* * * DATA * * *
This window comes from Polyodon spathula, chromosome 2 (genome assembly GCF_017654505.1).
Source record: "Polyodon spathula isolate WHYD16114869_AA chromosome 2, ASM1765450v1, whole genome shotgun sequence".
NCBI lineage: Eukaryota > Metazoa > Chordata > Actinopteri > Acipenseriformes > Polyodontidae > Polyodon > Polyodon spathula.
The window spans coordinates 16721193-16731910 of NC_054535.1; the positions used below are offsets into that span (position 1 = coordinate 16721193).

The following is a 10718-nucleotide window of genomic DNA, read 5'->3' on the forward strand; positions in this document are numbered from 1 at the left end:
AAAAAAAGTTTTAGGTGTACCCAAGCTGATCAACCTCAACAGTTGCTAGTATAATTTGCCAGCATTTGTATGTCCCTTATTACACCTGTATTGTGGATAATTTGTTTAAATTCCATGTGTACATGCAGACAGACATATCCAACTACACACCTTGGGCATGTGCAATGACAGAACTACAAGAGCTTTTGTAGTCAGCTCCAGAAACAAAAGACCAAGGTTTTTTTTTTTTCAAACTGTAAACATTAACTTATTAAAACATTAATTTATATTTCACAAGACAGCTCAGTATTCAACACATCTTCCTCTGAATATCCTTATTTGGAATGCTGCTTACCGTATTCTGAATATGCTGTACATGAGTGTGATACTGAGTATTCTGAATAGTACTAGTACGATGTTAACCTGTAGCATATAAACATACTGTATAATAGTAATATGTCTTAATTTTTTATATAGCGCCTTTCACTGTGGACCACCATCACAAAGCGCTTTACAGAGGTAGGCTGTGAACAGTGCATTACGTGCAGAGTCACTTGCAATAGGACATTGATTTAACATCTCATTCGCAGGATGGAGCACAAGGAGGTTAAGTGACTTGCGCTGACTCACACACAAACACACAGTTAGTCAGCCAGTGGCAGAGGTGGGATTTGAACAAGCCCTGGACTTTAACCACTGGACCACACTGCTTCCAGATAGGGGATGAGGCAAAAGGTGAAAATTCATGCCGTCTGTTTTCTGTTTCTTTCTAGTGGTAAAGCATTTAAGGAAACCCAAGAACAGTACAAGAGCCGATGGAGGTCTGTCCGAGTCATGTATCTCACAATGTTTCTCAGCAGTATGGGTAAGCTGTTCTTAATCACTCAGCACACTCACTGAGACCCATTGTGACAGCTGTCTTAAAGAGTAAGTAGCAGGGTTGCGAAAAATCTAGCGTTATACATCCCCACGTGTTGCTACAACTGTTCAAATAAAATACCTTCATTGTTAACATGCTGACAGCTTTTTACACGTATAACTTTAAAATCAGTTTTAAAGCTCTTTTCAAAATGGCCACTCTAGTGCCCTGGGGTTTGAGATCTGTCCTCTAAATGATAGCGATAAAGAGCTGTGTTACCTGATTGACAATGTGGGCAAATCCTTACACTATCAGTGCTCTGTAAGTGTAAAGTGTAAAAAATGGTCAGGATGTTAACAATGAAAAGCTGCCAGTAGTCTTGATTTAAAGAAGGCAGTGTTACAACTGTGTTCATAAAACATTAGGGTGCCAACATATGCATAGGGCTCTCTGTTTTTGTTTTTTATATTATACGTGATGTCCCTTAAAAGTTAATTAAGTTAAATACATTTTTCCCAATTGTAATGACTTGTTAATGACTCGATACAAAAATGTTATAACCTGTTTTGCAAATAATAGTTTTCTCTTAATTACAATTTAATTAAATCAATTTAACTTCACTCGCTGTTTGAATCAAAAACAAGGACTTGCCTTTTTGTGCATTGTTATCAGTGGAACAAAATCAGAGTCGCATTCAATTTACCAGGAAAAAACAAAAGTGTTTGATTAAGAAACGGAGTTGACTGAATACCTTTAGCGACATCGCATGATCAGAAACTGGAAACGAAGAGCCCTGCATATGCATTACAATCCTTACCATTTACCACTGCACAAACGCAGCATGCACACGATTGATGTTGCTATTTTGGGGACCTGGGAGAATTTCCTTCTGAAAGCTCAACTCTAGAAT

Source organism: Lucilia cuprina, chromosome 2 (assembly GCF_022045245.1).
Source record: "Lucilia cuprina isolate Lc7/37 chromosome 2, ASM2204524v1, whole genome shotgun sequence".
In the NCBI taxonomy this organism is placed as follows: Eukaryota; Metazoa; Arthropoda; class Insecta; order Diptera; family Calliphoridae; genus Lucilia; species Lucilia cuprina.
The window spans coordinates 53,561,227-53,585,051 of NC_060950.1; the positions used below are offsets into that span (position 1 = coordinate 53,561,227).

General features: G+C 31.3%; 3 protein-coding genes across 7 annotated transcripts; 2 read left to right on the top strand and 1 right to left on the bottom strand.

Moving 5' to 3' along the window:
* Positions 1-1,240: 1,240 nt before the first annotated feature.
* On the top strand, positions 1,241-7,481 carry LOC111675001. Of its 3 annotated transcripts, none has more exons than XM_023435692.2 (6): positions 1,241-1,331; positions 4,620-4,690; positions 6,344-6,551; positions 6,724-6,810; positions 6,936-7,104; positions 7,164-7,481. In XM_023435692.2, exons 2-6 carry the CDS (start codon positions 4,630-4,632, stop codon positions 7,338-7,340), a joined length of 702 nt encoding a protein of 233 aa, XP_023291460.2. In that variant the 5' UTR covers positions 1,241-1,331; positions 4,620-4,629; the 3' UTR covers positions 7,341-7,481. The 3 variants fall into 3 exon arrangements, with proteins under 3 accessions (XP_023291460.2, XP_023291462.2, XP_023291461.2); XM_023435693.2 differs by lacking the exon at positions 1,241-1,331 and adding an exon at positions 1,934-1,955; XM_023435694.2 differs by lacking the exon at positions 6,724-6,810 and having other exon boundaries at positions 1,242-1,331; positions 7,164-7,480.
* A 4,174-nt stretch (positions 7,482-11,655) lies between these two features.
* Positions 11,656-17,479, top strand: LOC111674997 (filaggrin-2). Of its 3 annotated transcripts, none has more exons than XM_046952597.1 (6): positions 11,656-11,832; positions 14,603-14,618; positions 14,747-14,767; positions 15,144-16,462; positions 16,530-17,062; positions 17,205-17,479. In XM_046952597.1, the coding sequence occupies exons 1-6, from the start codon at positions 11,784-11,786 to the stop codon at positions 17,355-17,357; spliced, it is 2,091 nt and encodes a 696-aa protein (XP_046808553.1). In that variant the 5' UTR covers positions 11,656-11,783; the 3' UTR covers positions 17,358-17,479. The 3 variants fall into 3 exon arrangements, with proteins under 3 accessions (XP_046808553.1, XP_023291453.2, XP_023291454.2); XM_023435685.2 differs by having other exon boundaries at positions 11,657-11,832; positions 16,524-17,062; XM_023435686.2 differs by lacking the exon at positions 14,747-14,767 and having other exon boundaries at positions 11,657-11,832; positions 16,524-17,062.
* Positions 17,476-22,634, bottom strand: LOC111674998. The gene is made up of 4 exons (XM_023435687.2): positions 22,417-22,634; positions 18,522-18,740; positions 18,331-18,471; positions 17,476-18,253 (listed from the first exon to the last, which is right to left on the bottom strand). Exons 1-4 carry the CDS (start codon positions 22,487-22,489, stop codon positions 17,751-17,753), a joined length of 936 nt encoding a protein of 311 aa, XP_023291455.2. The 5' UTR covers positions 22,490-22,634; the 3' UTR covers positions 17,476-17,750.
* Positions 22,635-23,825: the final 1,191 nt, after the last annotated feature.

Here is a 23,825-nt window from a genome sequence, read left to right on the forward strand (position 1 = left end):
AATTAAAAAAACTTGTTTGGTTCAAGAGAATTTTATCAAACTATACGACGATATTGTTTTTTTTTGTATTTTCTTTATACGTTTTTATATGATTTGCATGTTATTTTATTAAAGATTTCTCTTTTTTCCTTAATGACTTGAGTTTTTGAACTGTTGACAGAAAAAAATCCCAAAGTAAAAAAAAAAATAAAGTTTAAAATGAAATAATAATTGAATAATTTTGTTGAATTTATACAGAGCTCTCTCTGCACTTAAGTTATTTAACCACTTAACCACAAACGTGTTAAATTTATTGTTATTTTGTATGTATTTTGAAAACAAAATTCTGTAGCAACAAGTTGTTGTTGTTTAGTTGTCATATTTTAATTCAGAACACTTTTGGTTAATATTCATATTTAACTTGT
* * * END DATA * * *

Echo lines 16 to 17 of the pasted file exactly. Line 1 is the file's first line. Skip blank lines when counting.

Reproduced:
* Positions 11,656-17,479, top strand: LOC111674997 (filaggrin-2). Of its 3 annotated transcripts, none has more exons than XM_046952597.1 (6): positions 11,656-11,832; positions 14,603-14,618; positions 14,747-14,767; positions 15,144-16,462; positions 16,530-17,062; positions 17,205-17,479. In XM_046952597.1, the coding sequence occupies exons 1-6, from the start codon at positions 11,784-11,786 to the stop codon at positions 17,355-17,357; spliced, it is 2,091 nt and encodes a 696-aa protein (XP_046808553.1). In that variant the 5' UTR covers positions 11,656-11,783; the 3' UTR covers positions 17,358-17,479. The 3 variants fall into 3 exon arrangements, with proteins under 3 accessions (XP_046808553.1, XP_023291453.2, XP_023291454.2); XM_023435685.2 differs by having other exon boundaries at positions 11,657-11,832; positions 16,524-17,062; XM_023435686.2 differs by lacking the exon at positions 14,747-14,767 and having other exon boundaries at positions 11,657-11,832; positions 16,524-17,062.
* Positions 17,476-22,634, bottom strand: LOC111674998. The gene is made up of 4 exons (XM_023435687.2): positions 22,417-22,634; positions 18,522-18,740; positions 18,331-18,471; positions 17,476-18,253 (listed from the first exon to the last, which is right to left on the bottom strand). Exons 1-4 carry the CDS (start codon positions 22,487-22,489, stop codon positions 17,751-17,753), a joined length of 936 nt encoding a protein of 311 aa, XP_023291455.2. The 5' UTR covers positions 22,490-22,634; the 3' UTR covers positions 17,476-17,750.